“Hey, Mr. G, tomorrow’s my last day.”
“Your last day before fall break?” I asked to clarify.
“No, my last day here. I’m moving.” was the reply I received.
This was the second time in as many weeks that I’d heard from a student who was moving out of our district. And twice in two weeks that my heart sank. So many times, as educators, we get caught up in the test scores, district, initiatives, state initiatives, interventions, differentiation, gap closing, etc., that we forget that teaching is about so much more. We all know it because it is a large part of the reason that we got into teaching. We didn’t start in this field to increase test scores; we chose this field to make a difference. Making a difference is accomplished through developing relationships. I guess we know that we’re doing that right when our hearts sink when we hear that a student is moving.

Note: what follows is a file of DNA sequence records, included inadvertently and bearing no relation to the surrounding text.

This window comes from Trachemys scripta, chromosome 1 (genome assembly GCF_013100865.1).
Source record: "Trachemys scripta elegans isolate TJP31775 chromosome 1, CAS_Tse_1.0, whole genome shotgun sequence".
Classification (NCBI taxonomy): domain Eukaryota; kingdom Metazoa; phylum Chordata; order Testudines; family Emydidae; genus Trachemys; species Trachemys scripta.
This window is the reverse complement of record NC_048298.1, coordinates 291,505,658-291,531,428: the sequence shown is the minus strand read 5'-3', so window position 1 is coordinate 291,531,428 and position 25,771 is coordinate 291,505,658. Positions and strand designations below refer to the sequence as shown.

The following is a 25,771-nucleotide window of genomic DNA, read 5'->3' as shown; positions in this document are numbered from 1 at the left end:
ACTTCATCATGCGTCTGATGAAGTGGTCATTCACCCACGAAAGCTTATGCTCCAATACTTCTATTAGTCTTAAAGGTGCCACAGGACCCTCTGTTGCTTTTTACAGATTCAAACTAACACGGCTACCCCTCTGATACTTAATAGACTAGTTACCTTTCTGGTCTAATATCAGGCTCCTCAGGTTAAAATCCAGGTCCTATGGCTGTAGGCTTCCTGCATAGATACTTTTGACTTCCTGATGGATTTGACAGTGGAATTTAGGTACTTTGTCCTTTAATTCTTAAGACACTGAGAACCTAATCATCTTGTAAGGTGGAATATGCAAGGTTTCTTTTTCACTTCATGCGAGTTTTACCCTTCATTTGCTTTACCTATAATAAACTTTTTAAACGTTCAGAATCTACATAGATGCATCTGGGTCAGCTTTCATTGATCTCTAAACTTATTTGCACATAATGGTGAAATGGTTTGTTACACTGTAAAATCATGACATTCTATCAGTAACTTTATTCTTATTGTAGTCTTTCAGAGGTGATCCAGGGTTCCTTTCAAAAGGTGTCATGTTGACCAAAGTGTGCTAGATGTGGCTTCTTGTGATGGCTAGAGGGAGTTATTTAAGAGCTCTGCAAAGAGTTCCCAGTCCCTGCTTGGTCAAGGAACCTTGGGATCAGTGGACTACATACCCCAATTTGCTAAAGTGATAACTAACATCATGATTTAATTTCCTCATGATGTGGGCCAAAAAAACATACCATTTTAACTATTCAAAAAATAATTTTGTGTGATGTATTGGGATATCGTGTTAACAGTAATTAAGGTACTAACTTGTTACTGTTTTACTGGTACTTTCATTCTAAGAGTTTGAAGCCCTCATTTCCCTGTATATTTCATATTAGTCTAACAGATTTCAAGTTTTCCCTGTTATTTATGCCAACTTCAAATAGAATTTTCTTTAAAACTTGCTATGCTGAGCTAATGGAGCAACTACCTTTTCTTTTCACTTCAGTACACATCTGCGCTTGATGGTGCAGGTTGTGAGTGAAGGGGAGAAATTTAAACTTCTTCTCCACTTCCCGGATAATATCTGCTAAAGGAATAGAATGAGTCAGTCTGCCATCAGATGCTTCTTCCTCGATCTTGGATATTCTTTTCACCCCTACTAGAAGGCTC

In the grand scheme of things, we have no control over how long a student is in our care. Some students spend their entire academic careers in one school district. Some students hardly seem to spend one whole year in a school district before moving on. Some students leave and then return. As we look across our classes, we can’t know for sure which students belong in which category. That type of categorizing is a waste of time anyway–all of our students need our best selves every day (a phrase I learned from Marva Collins). Each day may be the last day we have with any of our students. What will you do today to show your students how much you care? Will you be like Linda Cliatt-Wayman, reminding your students every day, “If no one told you today that they love you, remember I do and I always will.” Maybe you won’t say it quite that way. Will you live it out so that your students know you love them?